Coronavirus: dealing with bereavement
Dealing with bereavement is never easy.
But it could be especially difficult at the moment as you also face many other stresses. Coronavirus has left many of us feeling isolated; we may also be dealing with job losses, precarious finances and more.
We’ve already written guides on how to manage your mental health during this time, and we’ll also be updating our blog with details on how to manage finances too. In this blog, we’ll be looking at loss and sharing some things that might help you cope.
Bereavement and loss
Even if you don’t have mental health problems or a history of trauma, loss can be an extremely difficult thing to experience. You may feel grief for many reasons: the death of a loved one, a serious illness or the end of a relationship, for example.
Some of the most common symptoms, according to the NHS, are:
- shock and numbness – this is usually the first reaction to loss, which people often talk about as “being in a daze”
- overwhelming sadness and crying
- tiredness or exhaustion
- anger towards the person you’ve lost or the reason for your loss
- guilt – about feeling angry, about something you said or didn’t say, or not being able to stop your loved one dying
These symptoms may not come immediately, or they might surface a long time after a bereavement happens. There is no ‘right’ way to grieve.
How to get support with bereavement
To start, there are a number of hotlines you can call which will help you through your bereavement. You can contact Cruse on 0808 808 1677; they have specialist teams who can help you with whatever you’re struggling with. They’re also updating their resources around coronavirus in particular, so if someone close to you passes away from Covid they will be able to help.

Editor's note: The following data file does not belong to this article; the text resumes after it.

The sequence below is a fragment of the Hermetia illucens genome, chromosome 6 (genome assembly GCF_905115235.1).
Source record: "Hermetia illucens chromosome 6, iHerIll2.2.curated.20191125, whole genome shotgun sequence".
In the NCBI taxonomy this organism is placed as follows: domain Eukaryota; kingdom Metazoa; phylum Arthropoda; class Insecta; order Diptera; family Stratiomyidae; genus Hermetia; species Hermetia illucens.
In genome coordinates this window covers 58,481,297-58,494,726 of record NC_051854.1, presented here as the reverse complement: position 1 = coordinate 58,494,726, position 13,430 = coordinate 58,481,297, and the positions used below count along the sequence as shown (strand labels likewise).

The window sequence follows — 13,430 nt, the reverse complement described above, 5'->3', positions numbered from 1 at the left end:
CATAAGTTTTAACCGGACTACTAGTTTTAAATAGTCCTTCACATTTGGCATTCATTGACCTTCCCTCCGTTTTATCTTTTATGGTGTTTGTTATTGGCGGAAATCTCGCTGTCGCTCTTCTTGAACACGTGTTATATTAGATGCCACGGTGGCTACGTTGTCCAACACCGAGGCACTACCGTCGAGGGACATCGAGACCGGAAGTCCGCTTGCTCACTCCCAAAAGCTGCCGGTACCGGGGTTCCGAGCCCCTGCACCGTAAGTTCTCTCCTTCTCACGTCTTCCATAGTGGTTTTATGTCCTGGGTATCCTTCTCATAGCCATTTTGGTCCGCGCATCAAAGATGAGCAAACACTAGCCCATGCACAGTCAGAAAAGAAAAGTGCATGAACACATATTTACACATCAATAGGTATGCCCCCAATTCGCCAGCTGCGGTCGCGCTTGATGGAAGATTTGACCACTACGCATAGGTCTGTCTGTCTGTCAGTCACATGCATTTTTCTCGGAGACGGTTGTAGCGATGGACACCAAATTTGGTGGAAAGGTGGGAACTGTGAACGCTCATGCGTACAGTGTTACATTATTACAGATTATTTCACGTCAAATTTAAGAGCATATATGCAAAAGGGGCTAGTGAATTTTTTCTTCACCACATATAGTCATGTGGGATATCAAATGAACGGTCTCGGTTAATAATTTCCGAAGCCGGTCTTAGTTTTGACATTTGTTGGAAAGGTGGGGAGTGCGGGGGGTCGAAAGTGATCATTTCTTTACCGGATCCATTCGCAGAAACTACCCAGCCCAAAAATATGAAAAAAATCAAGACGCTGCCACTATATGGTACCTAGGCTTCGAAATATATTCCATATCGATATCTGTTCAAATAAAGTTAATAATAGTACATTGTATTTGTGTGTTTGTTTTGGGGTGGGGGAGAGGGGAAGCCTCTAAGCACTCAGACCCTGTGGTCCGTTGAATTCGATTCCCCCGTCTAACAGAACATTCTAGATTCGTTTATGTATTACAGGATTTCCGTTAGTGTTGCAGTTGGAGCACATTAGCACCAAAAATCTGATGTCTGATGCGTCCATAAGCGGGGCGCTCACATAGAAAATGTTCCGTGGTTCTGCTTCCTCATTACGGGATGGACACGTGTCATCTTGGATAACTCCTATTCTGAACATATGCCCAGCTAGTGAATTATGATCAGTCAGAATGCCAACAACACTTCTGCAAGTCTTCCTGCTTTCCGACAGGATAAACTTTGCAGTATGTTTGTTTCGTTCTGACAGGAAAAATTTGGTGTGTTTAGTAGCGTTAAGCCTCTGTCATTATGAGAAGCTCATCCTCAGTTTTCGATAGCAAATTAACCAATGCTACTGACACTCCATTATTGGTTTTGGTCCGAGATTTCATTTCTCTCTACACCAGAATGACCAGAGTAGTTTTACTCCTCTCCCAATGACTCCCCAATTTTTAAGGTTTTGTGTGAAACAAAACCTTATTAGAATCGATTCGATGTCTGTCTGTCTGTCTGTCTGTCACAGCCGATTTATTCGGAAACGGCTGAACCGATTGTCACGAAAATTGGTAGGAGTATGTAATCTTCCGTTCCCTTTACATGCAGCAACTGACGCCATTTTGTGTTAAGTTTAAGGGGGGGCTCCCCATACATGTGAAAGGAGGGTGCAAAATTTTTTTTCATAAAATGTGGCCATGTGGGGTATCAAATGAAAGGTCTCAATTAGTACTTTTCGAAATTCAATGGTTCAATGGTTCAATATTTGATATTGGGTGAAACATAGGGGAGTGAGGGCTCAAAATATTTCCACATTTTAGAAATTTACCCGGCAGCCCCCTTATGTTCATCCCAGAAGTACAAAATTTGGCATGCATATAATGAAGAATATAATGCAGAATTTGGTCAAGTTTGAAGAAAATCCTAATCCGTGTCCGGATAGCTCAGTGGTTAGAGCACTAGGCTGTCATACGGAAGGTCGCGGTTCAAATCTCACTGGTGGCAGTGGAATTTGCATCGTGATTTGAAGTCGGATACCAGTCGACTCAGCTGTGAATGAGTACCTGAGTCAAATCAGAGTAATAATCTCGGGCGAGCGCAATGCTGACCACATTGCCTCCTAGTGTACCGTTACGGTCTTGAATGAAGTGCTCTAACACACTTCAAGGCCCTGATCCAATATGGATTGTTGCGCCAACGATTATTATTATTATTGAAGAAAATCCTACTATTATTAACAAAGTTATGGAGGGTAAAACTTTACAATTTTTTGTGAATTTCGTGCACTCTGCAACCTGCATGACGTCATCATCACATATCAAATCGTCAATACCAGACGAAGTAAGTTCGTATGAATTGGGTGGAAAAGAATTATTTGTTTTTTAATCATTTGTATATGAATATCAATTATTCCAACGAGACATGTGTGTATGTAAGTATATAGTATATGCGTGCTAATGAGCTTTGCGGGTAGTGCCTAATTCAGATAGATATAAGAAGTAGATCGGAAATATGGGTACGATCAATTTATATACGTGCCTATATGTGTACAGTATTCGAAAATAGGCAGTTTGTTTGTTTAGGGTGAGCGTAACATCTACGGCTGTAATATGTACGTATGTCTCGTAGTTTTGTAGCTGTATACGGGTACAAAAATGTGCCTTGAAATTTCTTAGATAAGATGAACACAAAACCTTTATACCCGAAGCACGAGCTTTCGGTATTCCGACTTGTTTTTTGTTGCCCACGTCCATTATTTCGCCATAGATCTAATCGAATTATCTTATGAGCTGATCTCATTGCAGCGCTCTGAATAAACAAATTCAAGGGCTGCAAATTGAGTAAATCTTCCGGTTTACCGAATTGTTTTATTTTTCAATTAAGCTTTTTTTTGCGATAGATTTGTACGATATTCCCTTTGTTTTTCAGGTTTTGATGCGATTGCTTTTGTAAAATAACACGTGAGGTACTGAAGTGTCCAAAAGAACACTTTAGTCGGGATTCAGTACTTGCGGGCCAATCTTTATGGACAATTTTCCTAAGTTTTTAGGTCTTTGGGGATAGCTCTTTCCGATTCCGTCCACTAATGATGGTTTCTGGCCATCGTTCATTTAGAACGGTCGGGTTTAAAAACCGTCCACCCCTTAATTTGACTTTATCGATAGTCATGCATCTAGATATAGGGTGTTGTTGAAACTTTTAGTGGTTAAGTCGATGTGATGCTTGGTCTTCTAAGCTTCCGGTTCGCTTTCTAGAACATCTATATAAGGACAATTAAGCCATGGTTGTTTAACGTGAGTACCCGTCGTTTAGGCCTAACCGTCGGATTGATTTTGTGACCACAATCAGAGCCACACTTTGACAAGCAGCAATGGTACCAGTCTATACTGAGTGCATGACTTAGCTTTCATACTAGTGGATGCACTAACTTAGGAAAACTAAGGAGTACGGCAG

Talking to friends and family is also a good option. At times, you may not know how you feel: talking this through with people you trust can help you process what you’re going through.
Being kind to yourself is also key. If you are going through significant grief, there may be times you don’t want to get out of bed, eat or do anything at all. This is perfectly normal, and you should try your best not to feel frustrated with yourself or push yourself too hard to do anything you feel you ‘should’ be doing but aren’t up to.
However, you may also want to create a short routine. This doesn’t have to be anything too taxing or complex – it could be something as small as getting out of bed at a certain time or trying to eat at least a few times a day. Again, it’s important you don’t push yourself too hard and give yourself the space to grieve. But creating some structure in your day may make things easier.
Finally, don’t be afraid to reach out for help. If things are getting really hard, you may want to contact your GP; updated telephone opening hours should be on their website. They may be able to signpost you to specialist services. If you already have a care coordinator or other support worker, don’t be afraid to ask for support from them.
Get in touch
If there’s anything you think we’ve missed, or you have some tips on how to cope with bereavement, please get in touch.